The meaning of the phrase “all natural” is in dispute in a class-action lawsuit recently filed against Frito Lay over claims that some of the company’s Tostitos and Sun Chips products may not live up to consumers’ expectations of an all-natural label.
The suit claims that ingredients like genetically modified grains and oils are not what the general food shopper thinks of when they purchase a product that claims to contain “all natural ingredients.”
“The reasonable consumer assumes that seeds created by swapping genetic material across species to exhibit traits not naturally theirs are not ‘all natural’,” the plaintiffs claim in the case filed last week in the U.S. District Court in Central California.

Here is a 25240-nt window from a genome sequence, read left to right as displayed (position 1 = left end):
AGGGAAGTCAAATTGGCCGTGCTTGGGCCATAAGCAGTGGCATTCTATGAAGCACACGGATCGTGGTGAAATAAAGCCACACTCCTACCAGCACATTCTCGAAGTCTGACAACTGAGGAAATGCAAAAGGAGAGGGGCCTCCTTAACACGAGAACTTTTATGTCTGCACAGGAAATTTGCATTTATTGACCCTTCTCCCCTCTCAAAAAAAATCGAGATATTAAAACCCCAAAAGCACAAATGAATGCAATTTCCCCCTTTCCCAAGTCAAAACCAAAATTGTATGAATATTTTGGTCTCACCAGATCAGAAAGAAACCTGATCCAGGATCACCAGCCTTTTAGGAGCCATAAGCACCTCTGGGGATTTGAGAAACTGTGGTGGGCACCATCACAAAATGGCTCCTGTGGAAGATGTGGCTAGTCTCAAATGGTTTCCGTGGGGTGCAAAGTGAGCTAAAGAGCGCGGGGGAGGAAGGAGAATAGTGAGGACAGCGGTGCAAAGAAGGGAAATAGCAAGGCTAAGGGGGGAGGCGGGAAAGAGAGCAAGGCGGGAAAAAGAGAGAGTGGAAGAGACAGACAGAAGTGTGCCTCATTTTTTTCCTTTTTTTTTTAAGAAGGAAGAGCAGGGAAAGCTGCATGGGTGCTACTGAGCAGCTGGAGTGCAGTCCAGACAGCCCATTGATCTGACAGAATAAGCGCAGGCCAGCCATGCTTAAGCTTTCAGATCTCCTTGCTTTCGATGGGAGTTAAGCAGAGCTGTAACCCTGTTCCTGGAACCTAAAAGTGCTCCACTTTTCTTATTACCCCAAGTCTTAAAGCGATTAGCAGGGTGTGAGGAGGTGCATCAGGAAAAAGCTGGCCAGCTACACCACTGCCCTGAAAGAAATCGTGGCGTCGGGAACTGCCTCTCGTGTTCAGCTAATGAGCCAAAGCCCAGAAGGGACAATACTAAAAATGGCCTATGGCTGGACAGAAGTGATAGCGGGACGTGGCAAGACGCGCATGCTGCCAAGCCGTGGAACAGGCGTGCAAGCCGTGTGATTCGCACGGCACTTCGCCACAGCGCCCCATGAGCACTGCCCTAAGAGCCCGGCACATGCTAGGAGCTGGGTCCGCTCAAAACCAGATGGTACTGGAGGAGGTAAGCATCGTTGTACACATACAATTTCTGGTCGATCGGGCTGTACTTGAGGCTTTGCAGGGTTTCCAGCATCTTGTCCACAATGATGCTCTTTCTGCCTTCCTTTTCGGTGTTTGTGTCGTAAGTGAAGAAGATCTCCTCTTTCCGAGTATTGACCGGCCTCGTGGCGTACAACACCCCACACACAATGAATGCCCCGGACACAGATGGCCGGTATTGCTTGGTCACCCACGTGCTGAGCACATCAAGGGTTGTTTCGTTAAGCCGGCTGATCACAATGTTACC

The gray zone surrounding genetically modified ingredients stems from a 1993 FDA guideline that allows the use of “all-natural” when “nothing artificial or synthetic (including color additives regardless of source) has been included in, or has been added to, a food that would not normally be expected to be in the food.”
Frito Lay says they are confident that its labeling meets all federal requirements.